1. "Lavender unicorn syndrome," where a writer tries to come up with different descriptors for a character to avoid saying "he/she" or the character's name over and over again, but winds up messing up the flow of the story and annoying the reader with their new descriptors (so instead of just "Twilight," you wind up using "the lavender unicorn," "the purple mare," "the purple unicorn," etc.).

    2. Ah, thank you. I'm aware the term, but I couldn't make the connection with just the initials for some reason. That certainly makes more sense in context than Lafayette Utilities Systems. (Thanks for nothing Google.)

  2. To be fair, Mission: Implausible was published after EQD dropped the star rating system, so there was no possible way for it to crack the six-star barrier.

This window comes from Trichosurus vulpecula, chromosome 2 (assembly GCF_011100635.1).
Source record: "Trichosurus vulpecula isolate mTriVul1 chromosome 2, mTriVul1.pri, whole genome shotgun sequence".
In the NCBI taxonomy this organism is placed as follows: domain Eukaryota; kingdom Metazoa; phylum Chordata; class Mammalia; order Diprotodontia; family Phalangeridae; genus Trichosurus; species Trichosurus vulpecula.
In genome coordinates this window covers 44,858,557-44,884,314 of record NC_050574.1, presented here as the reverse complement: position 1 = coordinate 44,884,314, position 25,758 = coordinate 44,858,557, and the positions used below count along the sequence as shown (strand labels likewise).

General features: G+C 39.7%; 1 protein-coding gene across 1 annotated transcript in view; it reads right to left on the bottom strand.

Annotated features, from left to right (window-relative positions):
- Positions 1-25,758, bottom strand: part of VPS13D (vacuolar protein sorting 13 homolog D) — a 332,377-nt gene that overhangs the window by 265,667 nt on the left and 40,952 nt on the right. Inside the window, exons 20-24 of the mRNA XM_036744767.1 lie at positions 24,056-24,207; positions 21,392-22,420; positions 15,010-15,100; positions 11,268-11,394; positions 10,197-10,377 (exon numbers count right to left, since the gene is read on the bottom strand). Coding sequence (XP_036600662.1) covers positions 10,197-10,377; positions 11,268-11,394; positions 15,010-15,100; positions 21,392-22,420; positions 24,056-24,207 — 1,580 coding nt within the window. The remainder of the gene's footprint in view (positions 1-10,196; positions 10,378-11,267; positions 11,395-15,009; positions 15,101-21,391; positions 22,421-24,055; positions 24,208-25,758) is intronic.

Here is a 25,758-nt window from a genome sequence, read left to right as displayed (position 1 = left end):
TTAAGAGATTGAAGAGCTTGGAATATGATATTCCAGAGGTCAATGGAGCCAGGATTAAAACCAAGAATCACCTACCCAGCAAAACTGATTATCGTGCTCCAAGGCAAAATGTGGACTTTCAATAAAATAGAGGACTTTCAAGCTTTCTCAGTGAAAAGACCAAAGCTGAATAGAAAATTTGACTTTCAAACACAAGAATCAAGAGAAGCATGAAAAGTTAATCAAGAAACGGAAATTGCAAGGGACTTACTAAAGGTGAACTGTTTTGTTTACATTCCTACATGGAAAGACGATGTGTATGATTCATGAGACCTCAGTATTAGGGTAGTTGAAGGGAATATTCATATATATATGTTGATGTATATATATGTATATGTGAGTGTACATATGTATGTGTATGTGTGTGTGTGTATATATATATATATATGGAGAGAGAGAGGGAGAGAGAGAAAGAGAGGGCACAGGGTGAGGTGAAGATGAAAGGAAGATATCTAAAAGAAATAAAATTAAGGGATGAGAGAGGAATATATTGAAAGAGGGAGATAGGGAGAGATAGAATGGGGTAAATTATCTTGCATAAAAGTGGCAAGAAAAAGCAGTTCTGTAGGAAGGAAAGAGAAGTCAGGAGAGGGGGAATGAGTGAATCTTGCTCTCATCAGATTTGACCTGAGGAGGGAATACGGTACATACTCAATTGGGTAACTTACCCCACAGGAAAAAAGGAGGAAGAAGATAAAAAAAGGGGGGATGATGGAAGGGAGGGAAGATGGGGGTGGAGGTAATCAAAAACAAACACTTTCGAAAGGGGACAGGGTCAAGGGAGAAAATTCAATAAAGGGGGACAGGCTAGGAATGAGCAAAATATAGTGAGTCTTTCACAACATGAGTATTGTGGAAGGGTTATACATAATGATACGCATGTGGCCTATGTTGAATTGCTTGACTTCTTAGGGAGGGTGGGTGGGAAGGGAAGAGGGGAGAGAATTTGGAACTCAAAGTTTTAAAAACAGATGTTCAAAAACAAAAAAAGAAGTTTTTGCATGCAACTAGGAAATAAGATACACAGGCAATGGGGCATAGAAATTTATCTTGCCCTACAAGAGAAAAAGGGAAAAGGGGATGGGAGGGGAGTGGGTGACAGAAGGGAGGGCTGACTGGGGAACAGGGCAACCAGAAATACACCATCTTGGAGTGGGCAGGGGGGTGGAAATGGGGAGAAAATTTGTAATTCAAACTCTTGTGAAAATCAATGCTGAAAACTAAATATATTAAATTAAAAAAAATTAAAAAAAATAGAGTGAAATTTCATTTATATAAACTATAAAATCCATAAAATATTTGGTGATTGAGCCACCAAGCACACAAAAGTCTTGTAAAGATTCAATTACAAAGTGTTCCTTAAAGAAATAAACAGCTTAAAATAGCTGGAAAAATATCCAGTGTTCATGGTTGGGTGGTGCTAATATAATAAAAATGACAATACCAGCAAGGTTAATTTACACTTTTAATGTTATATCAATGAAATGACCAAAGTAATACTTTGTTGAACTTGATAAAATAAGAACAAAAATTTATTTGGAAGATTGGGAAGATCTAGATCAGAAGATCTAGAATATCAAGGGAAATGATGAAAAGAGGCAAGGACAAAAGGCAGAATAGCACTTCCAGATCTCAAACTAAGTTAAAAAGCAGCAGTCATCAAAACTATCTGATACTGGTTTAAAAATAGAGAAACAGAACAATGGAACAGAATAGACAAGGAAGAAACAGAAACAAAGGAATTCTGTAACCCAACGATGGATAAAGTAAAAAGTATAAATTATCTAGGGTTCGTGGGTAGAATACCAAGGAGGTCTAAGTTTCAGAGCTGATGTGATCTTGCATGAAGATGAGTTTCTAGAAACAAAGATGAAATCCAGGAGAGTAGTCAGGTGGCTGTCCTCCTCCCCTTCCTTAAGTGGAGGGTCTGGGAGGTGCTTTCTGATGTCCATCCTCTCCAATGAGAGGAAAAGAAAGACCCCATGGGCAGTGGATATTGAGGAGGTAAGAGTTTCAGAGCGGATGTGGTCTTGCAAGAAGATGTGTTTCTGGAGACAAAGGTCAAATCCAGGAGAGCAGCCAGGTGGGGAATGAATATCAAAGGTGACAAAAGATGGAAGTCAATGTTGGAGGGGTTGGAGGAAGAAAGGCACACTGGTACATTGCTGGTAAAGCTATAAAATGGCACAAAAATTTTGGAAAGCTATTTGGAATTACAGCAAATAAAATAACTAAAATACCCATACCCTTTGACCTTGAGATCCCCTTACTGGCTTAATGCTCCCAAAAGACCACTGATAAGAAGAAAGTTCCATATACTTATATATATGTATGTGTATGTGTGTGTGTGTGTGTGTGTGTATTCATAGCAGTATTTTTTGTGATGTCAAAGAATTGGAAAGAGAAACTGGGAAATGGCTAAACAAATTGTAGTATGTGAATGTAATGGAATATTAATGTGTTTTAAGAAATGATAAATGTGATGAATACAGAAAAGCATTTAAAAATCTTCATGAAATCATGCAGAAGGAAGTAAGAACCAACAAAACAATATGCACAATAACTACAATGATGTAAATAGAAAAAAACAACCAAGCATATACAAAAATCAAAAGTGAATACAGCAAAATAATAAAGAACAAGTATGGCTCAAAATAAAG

Maybe I should consider going back and fixing up the issues with that fic. Normally I'd just shrug and accept these as mistakes of the past and turn my attention to making new work, but that particular fic does keep drawing in new readers. I dunno. Revising just isn't much fun.

    1. Yeah, once I'm done with a story, I'm done. Except for one. I will revise the one...

  3. >despite the high stakes, some of the conversations can get rather dry

    If you recall the specific parts where this happened, I would very much like to know. I'm aware that this sort of thing is the biggest flaw in my current style, and I'm trying to fix it.

    >I genuinely had no idea what was going to happen for large chunks of the story.

    Now I feel all fuzzy inside. I was trying to play with the expectations surrounding the Sad Twilicorn genre to provoke exactly this response.